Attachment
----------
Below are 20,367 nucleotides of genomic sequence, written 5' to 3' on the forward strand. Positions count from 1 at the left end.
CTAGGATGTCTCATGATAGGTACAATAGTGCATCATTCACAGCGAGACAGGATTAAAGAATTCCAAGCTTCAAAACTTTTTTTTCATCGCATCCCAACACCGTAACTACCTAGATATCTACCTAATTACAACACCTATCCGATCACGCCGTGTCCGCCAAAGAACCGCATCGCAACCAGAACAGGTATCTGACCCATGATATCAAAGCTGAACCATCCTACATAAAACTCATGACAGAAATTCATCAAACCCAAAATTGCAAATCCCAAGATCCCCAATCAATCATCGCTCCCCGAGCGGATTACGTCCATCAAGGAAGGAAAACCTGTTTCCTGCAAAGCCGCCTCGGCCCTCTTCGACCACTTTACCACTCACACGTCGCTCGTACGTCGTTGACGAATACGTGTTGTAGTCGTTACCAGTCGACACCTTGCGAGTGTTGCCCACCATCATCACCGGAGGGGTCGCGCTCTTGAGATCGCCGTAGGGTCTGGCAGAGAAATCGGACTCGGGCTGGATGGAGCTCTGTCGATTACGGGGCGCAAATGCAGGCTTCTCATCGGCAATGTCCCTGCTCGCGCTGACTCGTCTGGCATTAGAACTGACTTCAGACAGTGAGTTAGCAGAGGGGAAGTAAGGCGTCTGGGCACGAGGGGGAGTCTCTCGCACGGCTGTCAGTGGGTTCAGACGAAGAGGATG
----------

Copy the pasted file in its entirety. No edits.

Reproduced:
Below are 20,367 nucleotides of genomic sequence, written 5' to 3' on the forward strand. Positions count from 1 at the left end.
CTAGGATGTCTCATGATAGGTACAATAGTGCATCATTCACAGCGAGACAGGATTAAAGAATTCCAAGCTTCAAAACTTTTTTTTCATCGCATCCCAACACCGTAACTACCTAGATATCTACCTAATTACAACACCTATCCGATCACGCCGTGTCCGCCAAAGAACCGCATCGCAACCAGAACAGGTATCTGACCCATGATATCAAAGCTGAACCATCCTACATAAAACTCATGACAGAAATTCATCAAACCCAAAATTGCAAATCCCAAGATCCCCAATCAATCATCGCTCCCCGAGCGGATTACGTCCATCAAGGAAGGAAAACCTGTTTCCTGCAAAGCCGCCTCGGCCCTCTTCGACCACTTTACCACTCACACGTCGCTCGTACGTCGTTGACGAATACGTGTTGTAGTCGTTACCAGTCGACACCTTGCGAGTGTTGCCCACCATCATCACCGGAGGGGTCGCGCTCTTGAGATCGCCGTAGGGTCTGGCAGAGAAATCGGACTCGGGCTGGATGGAGCTCTGTCGATTACGGGGCGCAAATGCAGGCTTCTCATCGGCAATGTCCCTGCTCGCGCTGACTCGTCTGGCATTAGAACTGACTTCAGACAGTGAGTTAGCAGAGGGGAAGTAAGGCGTCTGGGCACGAGGGGGAGTCTCTCGCACGGCTGTCAGTGGGTTCAGACGAAGAGGATG